Monet - Manneporte

Claude Monet: "The Manneporte" (1884) - detail

Monet - Pointe de la Heve en Sainte Adresse

Claude Monet: "Pointe de la Heve en Sainte Adresse" (1864) - Kimbell Art Museum, Texas

Monet - Terrace at Sainte Adresse

Claude Monet: "Terrace at Sainte Adresse" (1867) - New York, Metropolitan

Monet - Mill near Zaandam

Claude Monet: "Mill near Zaandam" (1871) - Private collection

Monet -Impression, sunrise

Claude Monet: "Impression, sunrise" (1873) - Paris, Musée Marmottan

Monet - Cliffs near Dieppe

Claude Monet: "Cliffs near Dieppe" (1882) - Zurich, Kunsthaus

Monet - Cabane des douaniers at Varengeville

Claude Monet: "Cabane des douaniers, Varengeville" (1882) - Philadelphia, Art Museum

Monet - Cabane des douaniers at Varengeville

Claude Monet: "Cabane des douaniers at Varengeville" (1882)

Monet - Cabane des douaniers at Varengeville

Claude Monet: "Cabane des douaniers at Varengeville" (1882) - Boston, Museum of Fine Arts

Manneporte

Manneporte, photo by Herman Beun

Monet - Manneporte

Claude Monet: "The Manneporte" (1883) - New York, Metropolitan

Monet - Manneporte

Claude Monet: " Manneporte" (1886) - Cleveland Museum of Art

Monet - Wild Coast at Belle-Ile

Claude Monet: "Wild Coast at Belle-Ile" (1886) -Paris, Musée d'Orsay

Monet - Bordighera

Claude Monet: "Bordighera" (1884) - Chicago, Art Institute

Monet - Mountains in Esterel

Claude Monet: "Mountains in Esterel" (1888) - London, Courtald Galleries


Monet and the sea - the seascapes by Claude Monet



by G. Fernández - theartwolf.com
The artistic oeuvre of the Impressionist painter par excellence, Claude Monet, seen through his seascapes. A fascinating virtual tour of the relationship between the impressionist master and the sea.

The beginnings: childhood in Le Havre

The relationship between Monet and the sea started soon as the young artist established, along with his family, in the coastal town of Le Havre, Normandy, in the mid-1850s. In these early years Monet did not feel an immediate attraction for the “plen air” painting, and he focused in creating caricatures of neighbors and acquaintances. But the young talent caught the attention of a painter who had established himself at Le Havre years earlier, Eugene Boudin, still considered one of the greatest seascape painters of the 19th century. After a few months, the master convinced the young artist to accompany him on his outings to paint outdoors. The tenacity of Boudin would not be in vain, and Monet recognized, several years later: "If I became a painter, it was thanks to Boudin"

Creating an artist: Jongkind the master

We can say that the real artistic career of Claude Monet began in 1862, when the painter was just 22 years old. Having become sick in Algeria during his military service, he was sent back to Le Havre to recover from his illness. Back in Normandy, the young Monet knew the man who would become, in his own words, his "true master", the Dutch painter Johan Barthold Jongkind.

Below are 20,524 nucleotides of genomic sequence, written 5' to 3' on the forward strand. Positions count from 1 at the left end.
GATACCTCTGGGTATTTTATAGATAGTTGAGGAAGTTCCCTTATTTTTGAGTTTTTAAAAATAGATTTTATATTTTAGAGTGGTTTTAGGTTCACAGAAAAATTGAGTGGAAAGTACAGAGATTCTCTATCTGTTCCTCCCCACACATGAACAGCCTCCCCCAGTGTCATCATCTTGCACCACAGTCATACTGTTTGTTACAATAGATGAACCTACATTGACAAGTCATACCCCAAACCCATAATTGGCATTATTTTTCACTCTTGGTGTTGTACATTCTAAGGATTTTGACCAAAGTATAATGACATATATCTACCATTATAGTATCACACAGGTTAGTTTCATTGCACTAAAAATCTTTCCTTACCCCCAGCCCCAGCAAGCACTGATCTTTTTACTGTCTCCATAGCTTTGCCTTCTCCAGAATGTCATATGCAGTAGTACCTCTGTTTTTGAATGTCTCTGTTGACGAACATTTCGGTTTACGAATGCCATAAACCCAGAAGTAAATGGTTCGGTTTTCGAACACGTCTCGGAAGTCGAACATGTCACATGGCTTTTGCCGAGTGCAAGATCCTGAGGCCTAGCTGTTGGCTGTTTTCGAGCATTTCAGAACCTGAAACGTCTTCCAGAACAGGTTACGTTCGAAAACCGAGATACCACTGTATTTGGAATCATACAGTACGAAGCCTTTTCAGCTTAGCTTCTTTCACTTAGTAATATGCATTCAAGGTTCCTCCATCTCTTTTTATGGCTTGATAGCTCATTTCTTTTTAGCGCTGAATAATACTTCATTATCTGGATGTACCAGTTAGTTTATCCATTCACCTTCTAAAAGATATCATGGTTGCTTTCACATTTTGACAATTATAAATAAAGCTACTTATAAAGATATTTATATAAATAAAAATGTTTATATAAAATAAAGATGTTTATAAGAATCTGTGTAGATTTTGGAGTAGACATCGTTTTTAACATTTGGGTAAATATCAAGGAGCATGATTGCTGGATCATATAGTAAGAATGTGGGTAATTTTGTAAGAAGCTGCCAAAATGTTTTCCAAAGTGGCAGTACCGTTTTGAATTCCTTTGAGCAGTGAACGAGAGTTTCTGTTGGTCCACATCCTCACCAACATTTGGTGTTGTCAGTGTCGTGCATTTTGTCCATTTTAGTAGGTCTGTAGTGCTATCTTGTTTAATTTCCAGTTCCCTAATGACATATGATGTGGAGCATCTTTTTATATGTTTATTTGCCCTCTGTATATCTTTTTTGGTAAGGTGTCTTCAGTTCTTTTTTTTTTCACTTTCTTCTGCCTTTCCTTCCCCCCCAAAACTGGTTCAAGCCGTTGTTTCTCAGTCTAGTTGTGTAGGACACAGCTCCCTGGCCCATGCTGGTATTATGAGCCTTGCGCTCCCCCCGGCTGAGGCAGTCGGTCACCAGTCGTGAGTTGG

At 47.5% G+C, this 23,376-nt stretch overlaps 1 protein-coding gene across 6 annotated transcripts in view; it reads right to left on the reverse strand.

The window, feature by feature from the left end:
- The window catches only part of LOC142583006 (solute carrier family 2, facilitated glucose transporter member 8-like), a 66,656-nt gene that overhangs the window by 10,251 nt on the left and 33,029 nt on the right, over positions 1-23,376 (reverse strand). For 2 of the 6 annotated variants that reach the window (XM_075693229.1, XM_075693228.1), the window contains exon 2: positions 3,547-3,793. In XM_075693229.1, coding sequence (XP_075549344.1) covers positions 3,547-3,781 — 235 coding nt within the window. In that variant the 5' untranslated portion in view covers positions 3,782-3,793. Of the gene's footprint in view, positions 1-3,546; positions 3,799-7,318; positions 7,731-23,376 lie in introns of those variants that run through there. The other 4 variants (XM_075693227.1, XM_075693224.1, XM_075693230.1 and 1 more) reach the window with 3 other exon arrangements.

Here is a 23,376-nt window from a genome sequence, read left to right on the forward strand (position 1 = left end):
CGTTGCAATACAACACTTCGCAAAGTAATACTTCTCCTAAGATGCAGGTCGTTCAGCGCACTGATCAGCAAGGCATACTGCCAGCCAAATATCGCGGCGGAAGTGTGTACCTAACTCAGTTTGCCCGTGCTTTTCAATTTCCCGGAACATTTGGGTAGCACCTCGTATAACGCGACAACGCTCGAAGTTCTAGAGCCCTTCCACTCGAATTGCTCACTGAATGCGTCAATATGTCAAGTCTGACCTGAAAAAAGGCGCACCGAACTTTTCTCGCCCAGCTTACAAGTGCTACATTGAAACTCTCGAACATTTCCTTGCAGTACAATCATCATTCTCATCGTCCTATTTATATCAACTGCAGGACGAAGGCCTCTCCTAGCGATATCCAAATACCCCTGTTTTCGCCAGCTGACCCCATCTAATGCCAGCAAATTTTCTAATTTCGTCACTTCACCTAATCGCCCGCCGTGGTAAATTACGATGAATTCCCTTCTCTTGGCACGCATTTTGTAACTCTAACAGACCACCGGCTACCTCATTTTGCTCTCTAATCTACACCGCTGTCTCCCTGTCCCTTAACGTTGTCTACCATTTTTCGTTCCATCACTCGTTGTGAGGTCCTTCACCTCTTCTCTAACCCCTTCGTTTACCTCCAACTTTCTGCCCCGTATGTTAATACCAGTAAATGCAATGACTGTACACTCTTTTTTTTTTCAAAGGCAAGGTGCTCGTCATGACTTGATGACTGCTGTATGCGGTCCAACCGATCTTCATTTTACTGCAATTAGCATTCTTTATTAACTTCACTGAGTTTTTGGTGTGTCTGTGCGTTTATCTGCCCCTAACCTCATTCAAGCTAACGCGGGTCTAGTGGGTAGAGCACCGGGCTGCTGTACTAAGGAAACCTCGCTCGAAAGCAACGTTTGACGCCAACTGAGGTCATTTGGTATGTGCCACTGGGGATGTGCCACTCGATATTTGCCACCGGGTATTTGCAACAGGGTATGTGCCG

Alcoholic and impulsive, Jongkind impressed the young Monet with the effects of light and atmosphere of his seascapes. The influence of the Dutch painter is clearly perceivable in works such as "Pointe de la Hève at Sainte-Adresse" (1864, Kimbell Art Museum, Texas), with its careful and strongly horizontal representation of the sky and the atmosphere. This painting was admitted in the Salon of 1865. Note the realism of the work and the use of a very definite brushstroke, which Monet later changed in works such as "Rough sea at Etretat" (1868, Paris, Musée d'Orsay)

A bourgeois sea: the terrace at Sainte-Adresse

Monet’s works created in Sainte-Adresse during the second half of the 1860s represent a momentary change in his representation of the sea. Compared with the wild seascapes of previous years (a style that Monet continued in later years), now Monet paints the sea as an instrument of entertainment for the bourgeoisie, in a style that can be related with the paintings created for the “Salon des Artistes”, a "genre" that the artist had been developing in previous years, finished with the colossal "Le Déjeuner sur l’herbe", first exhibited in 1866

"Terrace at Sainte Adresse" is the most representative work of this period. The bourgeois scene is developed under a strong "plein air" light. The clear limits between land, sea and sky divide and hierarchies the composition, vertically organized by the two flags fluttered by the ocean breeze. The painting is so delightful that we are immediately tempted to sit on one of the empty chairs to enjoy this sunny Sunday afternoon. A similar theme, but with a very different composition, is found in "Sailing at Sainte-Adresse" (1867, New York, Metropolitan Museum of Art)

Expanding horizons: the trips to England and Holland

It was Durand-Ruel, the great patron of the Impressionist artists, who economically supported Monet, Pissarro and Boudin during their trip to London in 1870, a trip that continued with their stay in the Netherlands in the following year. The English landscape did not impress Monet; and in fact he painted very few English landscapes, except those depicting the Houses of Parliament and River Thames, a subject that he repeated -in a more enthusiastic way- in subsequent visits. The truly decisive factor in Monet's stay in London was his visit to the National Gallery, where he discovered the work of the greatest British landscape painters: John Constable and, above all, Joseph Mallord William Turner. Turner’s seascapes, with their effects of light and atmosphere, influenced Monet’s works of the following years.

The French artist made another trip to England in 1899-1900, in his mature years. And although Monet’s visit to the British Islands will always be remembered for the spectacular and famous views of the Houses of Parliament in London, his first stay is a turning point in the biography of the French painter due to the very important influence of Turner in his artistic oeuvre.

And Holland? Well, Netherlands was for Monet 'love at first sight'. "Everything is more beautiful than we had expected (…). Here are enough landscapes to paint throughout my whole life", he wrote. Monet was immediately fascinated by the Dutch landscape, and especially by the town of Zaandam, with its boats and windmills. Perhaps the contemplation of the canvases by Hobbema and van Ruysdael made reemerge his early admiration for Jongkind. Or perhaps the love for the pure landscape of these old masters emboldened the artist into new fields. But the truth is that the Dutch influence is visible not only in Monet’s “Dutch” paintings, but also in many of his seascapes created in the coast of Normandy.